I decided to investigate this further. I started with the assumption that Fusion CAM would try nearly any contour that allowed the kerf width of your tool. In this case my tool was for 16 gauge steel and it was set at 0.045 inches.

I just made a basic shape and put four holes: three were sized 0.045 inches and one was 0.05 inches. I extruded the part. I picked the contours by picking the body and removed lead-ins, lead-outs and pierce clearance. The result: it only picked the 0.05 inch hole. By process of elimination, as @TinWhisperer suggested, a micro addition is needed. I changed all holes to 0.046 inches and it worked!!!

Now removing the leads and clearances:


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Cool. What does the peck hole look like? All the way pieced? Dross amount?

Thanks BTW


So far it is just a theory as the simulation worked. I have 95% confidence that it will make a suitable pierce based on other successes with small areas. It will be a touch on the ugly side but it is primarily used to mark the center of a hole that you plan to drill with a drill bit. That will remove the dross and the hole should be centered where you need it.

Edit: If I were to do this with a real project, I would “project” the holes onto another sketch. That way, I could pick all the other contours with more traditional lead-ins, lead-outs and for the “pecks” on a separate tool path, there would be no lead-ins, lead-outs, pierce clearances. The beauty of this method is that you don’t have to select each individual peck mark.


Thanks for the quick response. I am interested in pecking for reasons you mentioned, and I am also interested in “pecking” to mark the location of the bend line (marked by two peck holes) for a brake when I use sheet metal tools in fusion.

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Sheetcam does this with the drilling operation. Any circle set with the drilling operation will just get pecked in the center.

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Yes…that is one of the things that make us Fusion 360 CAM users envious! You are not making us feel any better! :rofl:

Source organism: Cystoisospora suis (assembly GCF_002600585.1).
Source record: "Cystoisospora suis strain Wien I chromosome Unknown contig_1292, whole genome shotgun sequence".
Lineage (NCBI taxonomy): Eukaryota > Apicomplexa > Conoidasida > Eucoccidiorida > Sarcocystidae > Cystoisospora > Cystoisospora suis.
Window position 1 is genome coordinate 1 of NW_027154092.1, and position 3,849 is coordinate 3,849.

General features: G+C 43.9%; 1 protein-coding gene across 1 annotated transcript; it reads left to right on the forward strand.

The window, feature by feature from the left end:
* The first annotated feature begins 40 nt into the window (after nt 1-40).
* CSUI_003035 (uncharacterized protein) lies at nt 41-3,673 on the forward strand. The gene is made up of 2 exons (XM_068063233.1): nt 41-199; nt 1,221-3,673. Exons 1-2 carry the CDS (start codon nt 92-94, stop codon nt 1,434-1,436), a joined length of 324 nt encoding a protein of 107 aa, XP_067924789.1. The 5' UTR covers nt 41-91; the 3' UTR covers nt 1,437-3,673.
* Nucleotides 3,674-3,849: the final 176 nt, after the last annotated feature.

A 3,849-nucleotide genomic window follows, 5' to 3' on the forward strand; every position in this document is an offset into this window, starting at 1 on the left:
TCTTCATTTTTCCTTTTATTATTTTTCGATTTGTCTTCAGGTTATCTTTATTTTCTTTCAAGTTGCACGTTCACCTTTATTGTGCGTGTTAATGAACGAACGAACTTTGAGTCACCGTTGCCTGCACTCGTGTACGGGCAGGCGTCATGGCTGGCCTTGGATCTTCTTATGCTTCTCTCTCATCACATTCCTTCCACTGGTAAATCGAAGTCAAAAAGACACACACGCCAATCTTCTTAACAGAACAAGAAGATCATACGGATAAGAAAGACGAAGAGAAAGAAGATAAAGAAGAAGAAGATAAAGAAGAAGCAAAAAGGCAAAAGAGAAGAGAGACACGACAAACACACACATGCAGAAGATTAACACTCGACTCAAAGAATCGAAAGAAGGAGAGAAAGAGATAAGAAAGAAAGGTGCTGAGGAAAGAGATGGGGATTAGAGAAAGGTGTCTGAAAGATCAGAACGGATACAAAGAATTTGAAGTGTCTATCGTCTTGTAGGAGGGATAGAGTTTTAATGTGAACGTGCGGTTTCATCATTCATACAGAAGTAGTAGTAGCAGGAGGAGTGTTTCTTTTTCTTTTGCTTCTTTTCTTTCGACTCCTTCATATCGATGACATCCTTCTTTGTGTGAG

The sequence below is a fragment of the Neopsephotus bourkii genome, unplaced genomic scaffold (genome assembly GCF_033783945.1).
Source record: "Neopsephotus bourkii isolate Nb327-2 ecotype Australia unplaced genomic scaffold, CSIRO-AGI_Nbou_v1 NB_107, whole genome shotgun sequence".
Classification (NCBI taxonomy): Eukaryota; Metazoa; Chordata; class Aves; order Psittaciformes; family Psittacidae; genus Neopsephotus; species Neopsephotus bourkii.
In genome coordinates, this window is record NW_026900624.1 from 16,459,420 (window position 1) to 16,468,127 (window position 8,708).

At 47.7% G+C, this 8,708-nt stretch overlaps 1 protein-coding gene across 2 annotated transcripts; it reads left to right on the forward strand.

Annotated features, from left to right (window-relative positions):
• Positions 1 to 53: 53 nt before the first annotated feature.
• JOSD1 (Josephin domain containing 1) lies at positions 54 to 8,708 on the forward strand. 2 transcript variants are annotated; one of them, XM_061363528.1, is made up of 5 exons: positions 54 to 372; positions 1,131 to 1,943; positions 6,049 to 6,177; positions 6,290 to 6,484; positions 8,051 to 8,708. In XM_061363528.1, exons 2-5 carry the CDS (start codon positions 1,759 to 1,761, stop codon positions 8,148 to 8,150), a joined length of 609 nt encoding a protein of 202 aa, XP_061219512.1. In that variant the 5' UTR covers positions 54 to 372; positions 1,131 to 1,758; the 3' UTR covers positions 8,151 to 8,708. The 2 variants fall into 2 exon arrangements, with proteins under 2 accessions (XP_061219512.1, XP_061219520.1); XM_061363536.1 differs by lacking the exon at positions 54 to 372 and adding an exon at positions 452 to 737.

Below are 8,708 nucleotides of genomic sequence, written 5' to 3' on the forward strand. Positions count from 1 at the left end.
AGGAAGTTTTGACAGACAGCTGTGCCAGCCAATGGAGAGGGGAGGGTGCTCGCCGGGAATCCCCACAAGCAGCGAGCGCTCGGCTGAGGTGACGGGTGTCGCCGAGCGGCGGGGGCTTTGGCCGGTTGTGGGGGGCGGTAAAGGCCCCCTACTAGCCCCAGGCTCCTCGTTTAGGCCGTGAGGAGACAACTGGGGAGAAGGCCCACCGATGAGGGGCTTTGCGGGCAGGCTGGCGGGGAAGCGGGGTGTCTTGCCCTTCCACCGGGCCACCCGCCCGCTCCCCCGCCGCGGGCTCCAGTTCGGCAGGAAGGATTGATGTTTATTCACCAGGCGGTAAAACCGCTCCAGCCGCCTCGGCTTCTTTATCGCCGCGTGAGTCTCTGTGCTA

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It’s actually pretty ugly, David. At least it was with my Primeweld Cut 60. That machine had an issue with pierce delays set below half a second, and at half a second the actual delay was somewhat inconsistent, and the blow back pressure was all over the board. On my 0.060” aluminum bomber seat project it was a 50/50 deal whether I’d get a “peck” or a full pierce, and the holes were out of alignment by as much as 1/8”. I’m thinking the latter issue has to do with the arc wandering, possibly due to a lag in the air solenoid opening…I’m not really sure.

My new Everlast 62i will delay all the way down to 0.1 second (seemingly reliably), so I will have to attempt this again at some point…


Aluminum is simply terrible with the specks of aluminum that gets flicked around. After I had cut some aluminum, I then cut some 12 gauge steel. There were parts of the steel that cut perfectly and intermittantly did not cut all the way through.

I took the torch apart and found four little pieces of aluminum that were rattling around in there. And I was not doing any small areas. I didn’t even know how to do small things back then.


Yes it is horribly messy, Jim.

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Thanks Casey…and with a name like CrazyCasey I feel like we should have beer together :grinning:

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I’m game, @djlois! I’m up in the mountains of Northern Nevada. You buyin’? :blush::crazy_face: